For more than a year, the Biden administration on the southern border of the United States maintained a Trump-era policy known as Title 42, which allowed the United States to expel migrants quickly to their country of origin or Mexican border towns.
On April 1, the administration announced that the policy would end on May 23 and give US officials time to prepare for what they expect to be an increase in the number of migrants arriving at the US-Mexico border.
Some Democrats celebrated the end of the 42nd title, but Republicans want to keep the policy in place.
Here’s what you need to know.
What is Title 42?
Title 42 comes from the Public Health Act of 1944 to prevent the spread of infectious diseases. It was implemented in March 2020 by US Centers for Disease Control and Prevention. The CDC ordinance authorized border control agencies to remove migrants entering the United States, including those hoping to apply for asylum, which is their right under US law and international conventions.
How did deportations work?
When Title 42 was introduced on the US-Mexico border, immigrants met by border guards were sent back to Mexico within hours or back to their country of origin within a few days – without any immigration process.
Theresa Cardinal Brown, director of immigration and cross-border policy at the Bipartisan Policy Center, said the policy meant “no legal consequences” for migrants trying to cross ports of call.
Brown said without Title 42: “It would be a consequence that would make it harder for them to return legally under immigration law. So, using Title 42, it had no effect, and because what we saw were many immigrants, especially Mexicans. ., who had been sent back to Mexico, simply to try again, “which encouraged a significant increase in repeated border crossings.
What is the latest data from the southern border?
According to the US Customs and Border Protection (CBP), the title 42 has been used in most of the estimated 2 million deportations of migrants from Brazil, Central America, Haiti, Mexico and Colombia since March 2020. Other asylum seekers from Latin America have also been rapidly closed in ports of entry according to the policy.
In February, US border officials registered 164,973 immigrants. Of these, 91,513 were deported. The others could have been detained, allowed to apply for asylum, receive probation or other options.
In February 2021, CBP recorded 101,099 acquaintances with migrants and in February 2020, just before the 42nd title, they were 36,687. In 2019, the last year before the pandemic, there were 76,545 meetings in February.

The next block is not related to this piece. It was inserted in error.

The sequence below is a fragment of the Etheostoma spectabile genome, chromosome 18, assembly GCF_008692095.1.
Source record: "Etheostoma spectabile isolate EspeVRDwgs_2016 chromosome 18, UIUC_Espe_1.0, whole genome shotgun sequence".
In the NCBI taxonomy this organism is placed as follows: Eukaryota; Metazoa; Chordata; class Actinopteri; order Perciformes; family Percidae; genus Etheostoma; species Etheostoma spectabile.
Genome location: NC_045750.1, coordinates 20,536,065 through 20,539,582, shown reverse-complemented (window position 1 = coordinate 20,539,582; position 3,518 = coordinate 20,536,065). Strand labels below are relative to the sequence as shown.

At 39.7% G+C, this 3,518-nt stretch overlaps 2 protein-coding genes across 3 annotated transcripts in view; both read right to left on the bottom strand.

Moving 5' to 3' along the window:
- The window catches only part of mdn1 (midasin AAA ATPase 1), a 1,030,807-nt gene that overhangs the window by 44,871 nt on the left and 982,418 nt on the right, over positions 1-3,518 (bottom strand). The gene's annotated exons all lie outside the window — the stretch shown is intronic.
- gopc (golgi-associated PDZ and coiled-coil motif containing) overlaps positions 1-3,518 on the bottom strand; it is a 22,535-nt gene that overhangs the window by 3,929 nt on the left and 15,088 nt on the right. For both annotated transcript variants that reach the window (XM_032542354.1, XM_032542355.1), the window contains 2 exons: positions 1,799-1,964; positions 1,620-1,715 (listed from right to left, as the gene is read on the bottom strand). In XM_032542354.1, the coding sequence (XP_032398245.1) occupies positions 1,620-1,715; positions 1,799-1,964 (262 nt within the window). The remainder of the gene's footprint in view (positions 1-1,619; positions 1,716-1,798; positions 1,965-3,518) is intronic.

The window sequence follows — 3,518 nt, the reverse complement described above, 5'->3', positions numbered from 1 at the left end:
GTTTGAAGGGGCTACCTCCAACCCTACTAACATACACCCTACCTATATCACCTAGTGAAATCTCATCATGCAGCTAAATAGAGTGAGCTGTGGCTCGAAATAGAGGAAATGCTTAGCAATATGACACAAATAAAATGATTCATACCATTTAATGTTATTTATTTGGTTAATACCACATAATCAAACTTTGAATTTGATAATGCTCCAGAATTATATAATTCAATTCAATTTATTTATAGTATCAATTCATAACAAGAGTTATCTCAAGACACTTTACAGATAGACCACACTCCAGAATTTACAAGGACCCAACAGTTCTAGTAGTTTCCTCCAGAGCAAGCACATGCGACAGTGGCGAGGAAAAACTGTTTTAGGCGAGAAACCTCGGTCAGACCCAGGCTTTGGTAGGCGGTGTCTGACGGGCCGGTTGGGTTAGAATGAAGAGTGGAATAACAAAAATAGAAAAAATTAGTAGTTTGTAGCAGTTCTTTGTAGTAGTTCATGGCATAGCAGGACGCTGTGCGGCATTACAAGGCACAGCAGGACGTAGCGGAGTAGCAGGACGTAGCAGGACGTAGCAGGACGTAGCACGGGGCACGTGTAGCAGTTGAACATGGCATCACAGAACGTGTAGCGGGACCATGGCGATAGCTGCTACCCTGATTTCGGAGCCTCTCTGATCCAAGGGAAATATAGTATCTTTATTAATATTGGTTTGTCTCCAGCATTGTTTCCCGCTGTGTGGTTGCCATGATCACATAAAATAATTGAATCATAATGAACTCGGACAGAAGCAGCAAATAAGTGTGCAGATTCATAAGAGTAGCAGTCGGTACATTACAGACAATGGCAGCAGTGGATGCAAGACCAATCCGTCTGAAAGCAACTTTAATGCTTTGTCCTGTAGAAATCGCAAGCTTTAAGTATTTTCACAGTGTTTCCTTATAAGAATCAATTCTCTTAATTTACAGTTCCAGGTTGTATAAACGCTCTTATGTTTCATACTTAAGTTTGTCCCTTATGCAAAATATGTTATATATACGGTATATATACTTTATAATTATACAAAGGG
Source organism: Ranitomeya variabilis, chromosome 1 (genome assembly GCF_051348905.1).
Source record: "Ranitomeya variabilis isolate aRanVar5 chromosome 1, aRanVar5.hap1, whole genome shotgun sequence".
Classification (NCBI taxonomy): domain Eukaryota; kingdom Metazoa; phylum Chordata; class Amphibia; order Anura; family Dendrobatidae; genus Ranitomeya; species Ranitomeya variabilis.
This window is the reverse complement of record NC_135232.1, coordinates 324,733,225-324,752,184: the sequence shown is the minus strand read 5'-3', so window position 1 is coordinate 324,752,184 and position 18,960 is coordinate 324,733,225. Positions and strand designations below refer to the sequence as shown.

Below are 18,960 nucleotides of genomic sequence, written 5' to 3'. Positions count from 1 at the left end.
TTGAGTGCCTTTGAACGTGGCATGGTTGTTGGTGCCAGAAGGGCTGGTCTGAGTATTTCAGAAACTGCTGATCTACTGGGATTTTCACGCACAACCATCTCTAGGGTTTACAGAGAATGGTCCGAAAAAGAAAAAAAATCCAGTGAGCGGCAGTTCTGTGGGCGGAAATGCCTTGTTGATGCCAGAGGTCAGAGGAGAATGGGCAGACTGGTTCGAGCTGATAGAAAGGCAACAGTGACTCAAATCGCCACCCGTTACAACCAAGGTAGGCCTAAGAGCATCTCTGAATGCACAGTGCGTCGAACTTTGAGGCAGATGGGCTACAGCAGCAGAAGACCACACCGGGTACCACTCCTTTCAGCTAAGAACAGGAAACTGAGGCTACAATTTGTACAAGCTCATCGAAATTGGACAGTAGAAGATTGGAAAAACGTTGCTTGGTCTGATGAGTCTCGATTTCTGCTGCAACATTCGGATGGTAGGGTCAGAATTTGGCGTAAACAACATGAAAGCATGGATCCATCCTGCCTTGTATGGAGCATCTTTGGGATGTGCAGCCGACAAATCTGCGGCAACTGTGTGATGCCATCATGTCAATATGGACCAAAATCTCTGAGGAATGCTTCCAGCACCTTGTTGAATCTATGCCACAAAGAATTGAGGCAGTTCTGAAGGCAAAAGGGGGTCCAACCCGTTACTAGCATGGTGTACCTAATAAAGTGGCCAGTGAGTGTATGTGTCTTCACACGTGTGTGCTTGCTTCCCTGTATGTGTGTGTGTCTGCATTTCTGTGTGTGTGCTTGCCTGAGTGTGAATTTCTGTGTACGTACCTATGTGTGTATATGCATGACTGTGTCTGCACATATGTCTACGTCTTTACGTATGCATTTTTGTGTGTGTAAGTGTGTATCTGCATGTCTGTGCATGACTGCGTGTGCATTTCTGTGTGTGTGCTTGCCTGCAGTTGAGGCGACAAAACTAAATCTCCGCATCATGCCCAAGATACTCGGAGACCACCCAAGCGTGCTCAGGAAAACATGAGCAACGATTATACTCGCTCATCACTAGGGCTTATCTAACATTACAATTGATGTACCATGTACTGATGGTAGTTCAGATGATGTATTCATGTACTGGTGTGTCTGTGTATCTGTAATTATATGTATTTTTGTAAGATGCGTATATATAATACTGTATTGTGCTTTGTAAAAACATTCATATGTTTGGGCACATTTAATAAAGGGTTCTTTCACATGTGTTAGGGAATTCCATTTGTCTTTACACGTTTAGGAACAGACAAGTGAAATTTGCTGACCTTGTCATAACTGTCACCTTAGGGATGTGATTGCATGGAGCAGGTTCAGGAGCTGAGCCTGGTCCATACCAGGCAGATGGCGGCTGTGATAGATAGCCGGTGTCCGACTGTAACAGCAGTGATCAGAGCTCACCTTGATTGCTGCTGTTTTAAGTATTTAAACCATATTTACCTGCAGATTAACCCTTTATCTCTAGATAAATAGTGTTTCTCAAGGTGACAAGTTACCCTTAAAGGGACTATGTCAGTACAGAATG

Brown said the rate of repeated attempts at review is thought to be 30% higher during Title 42.
“Before that, the recurrence rate was relatively low, below 10%,” she said.
What about those who were not expelled?
The migrant workers who came to the United States for asylum – mostly unaccompanied children and migrant families with children – were notified to appear in a foreign court. With the current accumulation of 1.7 million cases by immigration courts, the asylum process can take many years.
What could happen at the border after May 23?
Luis Miranda, a spokesman for the CBP, told VOA that officials will “simply go back to working out all the cross-border issues, as we have always done under Title 8, an immigration authority that has always existed throughout the history of US customs and customs. Border protection. ”
Miranda said the US government expects more arrivals at the southern border, but added that those who could not establish a legal basis to remain in the United States would be removed.
“We have been planning it. … And to process all kinds of encounters effectively, in a humane way. But in the end, if someone is trying to enter without legal authority and has no legal basis to stay, he or she will be put on eviction. , “he said.
How does the law treat immigrants?
Those who arrive at the border without documents or try to enter between ports of call can be removed without their case being heard by a foreign court.
However, if an immigrant wishes to apply for asylum, he or she is questioned by an asylum representative before being deported or deported.
Federal law allows people from other countries to apply for asylum in the United States if they fear persecution at home. They must be present in the United States and show fear of persecution for one of five reasons: race, religion, ethnicity, political opinion, or membership in a particular social class (the most obscure of the five categories; this may include criteria such as sexuality or caste).
If a refugee passes what is called a credible examination of fear by the asylum representative, his case is referred to a foreign court, where the refugee can apply for asylum as a protection against being deported. If they do not pass the examination of fear or are denied in a foreign court, the applicant will be removed. If they try to return without documents, the penalties may be higher, such as being prosecuted under the Penal Code and refusing to apply for a legal visa for future immigrants.
Will Title 42 return?
On April 3, the Republican-led Missouri, Louisiana, and Arizona states argued that the government did not justify its decision to end Title 42.
And, Brown said, it is “very possible” that a judge could “order the board to continue the 42nd title for some time while these lawsuits take place.”
Meanwhile, Republicans blocked a Democrat attempt to start a Senate debate on a $ 10 billion COVID-19 compromise. They demand a referendum aimed at the Biden administration’s decision to end the 42nd title.
Jorge Agobian of VOA contributed to this report.
What is Title 42 and its impact on the southern border of the United States?
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